Although I began my research career in theoretical physics, I soon expanded my focus to include genomics and chromatin (the substance within chromosomes comprised of DNA and proteins). Since joining the Center for Autoimmune Genomics and Etiology at Cincinnati Children’s in 2013, I’ve applied theoretical physics methods to study chromatin biology.
Most disease-susceptibility genetic loci are located in regions of the genome that encode regulatory instructions. These instructions influence where and when gene products are produced in human cells. Because chromatin plays an essential role in regulating gene activity, my lab uses genomic and theoretical methods to better understand chromatin dynamics in regulatory regions of the human genome.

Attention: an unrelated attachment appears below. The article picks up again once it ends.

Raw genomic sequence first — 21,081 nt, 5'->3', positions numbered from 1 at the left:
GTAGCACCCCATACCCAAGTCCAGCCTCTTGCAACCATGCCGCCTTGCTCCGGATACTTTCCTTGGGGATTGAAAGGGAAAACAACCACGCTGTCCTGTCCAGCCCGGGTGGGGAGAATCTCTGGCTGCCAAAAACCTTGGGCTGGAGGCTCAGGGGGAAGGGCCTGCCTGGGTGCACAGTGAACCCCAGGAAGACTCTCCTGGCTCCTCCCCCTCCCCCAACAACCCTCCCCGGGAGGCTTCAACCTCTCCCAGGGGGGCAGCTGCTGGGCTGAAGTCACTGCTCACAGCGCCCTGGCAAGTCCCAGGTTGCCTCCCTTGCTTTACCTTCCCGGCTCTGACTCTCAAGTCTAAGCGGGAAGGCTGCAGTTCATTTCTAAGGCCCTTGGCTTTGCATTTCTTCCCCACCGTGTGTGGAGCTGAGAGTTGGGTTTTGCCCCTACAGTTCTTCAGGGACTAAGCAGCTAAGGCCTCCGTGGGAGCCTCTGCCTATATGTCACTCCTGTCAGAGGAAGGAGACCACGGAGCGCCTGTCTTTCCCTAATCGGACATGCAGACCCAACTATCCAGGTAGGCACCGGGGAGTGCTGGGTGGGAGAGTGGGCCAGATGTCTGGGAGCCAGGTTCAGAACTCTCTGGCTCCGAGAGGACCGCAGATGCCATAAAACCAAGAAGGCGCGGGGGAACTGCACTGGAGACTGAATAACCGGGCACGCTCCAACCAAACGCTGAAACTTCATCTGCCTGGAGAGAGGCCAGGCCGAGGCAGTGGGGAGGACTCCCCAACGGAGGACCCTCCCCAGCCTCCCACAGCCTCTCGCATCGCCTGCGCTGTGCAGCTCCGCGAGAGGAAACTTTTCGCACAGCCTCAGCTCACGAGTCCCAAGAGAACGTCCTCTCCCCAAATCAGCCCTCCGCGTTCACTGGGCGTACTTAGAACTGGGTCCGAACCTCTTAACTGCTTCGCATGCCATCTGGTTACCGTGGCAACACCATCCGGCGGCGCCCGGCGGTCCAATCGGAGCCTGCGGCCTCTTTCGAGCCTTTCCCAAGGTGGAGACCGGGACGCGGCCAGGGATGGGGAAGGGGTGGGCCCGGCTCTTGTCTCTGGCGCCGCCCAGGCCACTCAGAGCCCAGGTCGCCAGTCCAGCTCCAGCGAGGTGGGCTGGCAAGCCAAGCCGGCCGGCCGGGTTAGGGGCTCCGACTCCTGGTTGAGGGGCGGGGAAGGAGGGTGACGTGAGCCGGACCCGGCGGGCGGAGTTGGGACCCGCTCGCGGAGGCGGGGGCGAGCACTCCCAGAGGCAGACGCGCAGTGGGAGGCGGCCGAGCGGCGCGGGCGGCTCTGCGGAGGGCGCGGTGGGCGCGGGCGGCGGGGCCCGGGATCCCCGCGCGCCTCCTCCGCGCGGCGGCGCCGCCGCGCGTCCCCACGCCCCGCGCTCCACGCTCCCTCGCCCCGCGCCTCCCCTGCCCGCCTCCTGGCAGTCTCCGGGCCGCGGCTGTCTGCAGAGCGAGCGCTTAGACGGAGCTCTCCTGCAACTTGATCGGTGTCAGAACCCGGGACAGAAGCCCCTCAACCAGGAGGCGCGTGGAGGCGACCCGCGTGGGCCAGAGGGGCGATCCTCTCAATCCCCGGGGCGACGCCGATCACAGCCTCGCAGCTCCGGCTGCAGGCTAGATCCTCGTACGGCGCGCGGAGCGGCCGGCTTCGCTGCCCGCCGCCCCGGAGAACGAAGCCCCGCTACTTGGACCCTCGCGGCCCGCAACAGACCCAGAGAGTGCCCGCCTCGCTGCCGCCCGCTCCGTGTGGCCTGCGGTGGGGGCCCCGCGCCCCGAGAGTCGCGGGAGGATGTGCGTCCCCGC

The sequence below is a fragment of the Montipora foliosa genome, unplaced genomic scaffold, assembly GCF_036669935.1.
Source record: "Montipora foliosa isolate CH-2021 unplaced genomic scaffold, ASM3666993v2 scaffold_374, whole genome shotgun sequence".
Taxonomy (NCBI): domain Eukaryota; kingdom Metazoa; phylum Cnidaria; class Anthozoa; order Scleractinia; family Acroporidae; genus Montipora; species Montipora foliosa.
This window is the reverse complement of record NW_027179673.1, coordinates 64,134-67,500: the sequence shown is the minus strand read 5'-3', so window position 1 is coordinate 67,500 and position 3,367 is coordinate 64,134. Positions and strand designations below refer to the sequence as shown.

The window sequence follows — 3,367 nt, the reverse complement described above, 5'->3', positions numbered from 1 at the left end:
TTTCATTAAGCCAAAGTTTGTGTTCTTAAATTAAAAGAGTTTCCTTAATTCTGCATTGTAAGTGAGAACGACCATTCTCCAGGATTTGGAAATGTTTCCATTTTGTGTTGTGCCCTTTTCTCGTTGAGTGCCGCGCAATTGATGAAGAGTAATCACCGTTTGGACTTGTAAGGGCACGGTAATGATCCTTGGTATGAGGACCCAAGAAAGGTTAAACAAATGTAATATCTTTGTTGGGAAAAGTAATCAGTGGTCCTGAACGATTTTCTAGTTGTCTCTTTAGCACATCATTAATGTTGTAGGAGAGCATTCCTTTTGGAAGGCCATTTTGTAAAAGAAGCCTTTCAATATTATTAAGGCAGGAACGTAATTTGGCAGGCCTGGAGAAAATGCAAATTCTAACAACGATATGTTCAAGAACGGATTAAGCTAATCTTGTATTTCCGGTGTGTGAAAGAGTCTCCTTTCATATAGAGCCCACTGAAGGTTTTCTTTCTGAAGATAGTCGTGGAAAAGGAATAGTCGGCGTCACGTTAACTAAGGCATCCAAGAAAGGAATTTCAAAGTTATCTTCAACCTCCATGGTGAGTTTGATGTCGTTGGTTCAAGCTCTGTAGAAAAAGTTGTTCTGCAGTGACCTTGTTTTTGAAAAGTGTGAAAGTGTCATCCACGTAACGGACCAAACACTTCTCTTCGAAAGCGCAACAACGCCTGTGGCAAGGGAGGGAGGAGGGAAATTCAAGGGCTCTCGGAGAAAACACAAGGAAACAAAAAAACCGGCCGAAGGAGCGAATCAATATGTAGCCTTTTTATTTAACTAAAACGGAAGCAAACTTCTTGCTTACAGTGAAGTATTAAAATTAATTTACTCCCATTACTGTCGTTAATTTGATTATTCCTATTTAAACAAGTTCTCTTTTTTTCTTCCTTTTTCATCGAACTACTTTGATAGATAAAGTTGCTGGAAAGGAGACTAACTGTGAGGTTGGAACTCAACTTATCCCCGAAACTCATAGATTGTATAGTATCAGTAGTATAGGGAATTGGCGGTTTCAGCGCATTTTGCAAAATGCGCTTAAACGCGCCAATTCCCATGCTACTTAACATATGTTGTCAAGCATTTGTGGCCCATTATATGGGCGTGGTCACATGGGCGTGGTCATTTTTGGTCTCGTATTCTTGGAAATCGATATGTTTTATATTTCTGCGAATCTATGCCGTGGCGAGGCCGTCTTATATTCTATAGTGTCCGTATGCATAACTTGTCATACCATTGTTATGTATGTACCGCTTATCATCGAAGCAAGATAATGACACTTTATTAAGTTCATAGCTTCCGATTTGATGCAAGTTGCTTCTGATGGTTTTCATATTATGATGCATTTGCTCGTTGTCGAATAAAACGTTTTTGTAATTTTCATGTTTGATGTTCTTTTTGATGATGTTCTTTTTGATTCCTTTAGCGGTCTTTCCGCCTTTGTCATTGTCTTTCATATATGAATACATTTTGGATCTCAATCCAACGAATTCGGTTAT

I’ve received several awards throughout my career, including a Scholar Award from the Arthritis National Research Foundation (2015).
Genome biology; epigenetics; genetics; autoimmune and inflammatory diseases
Assistant Professor, UC Department of Pediatrics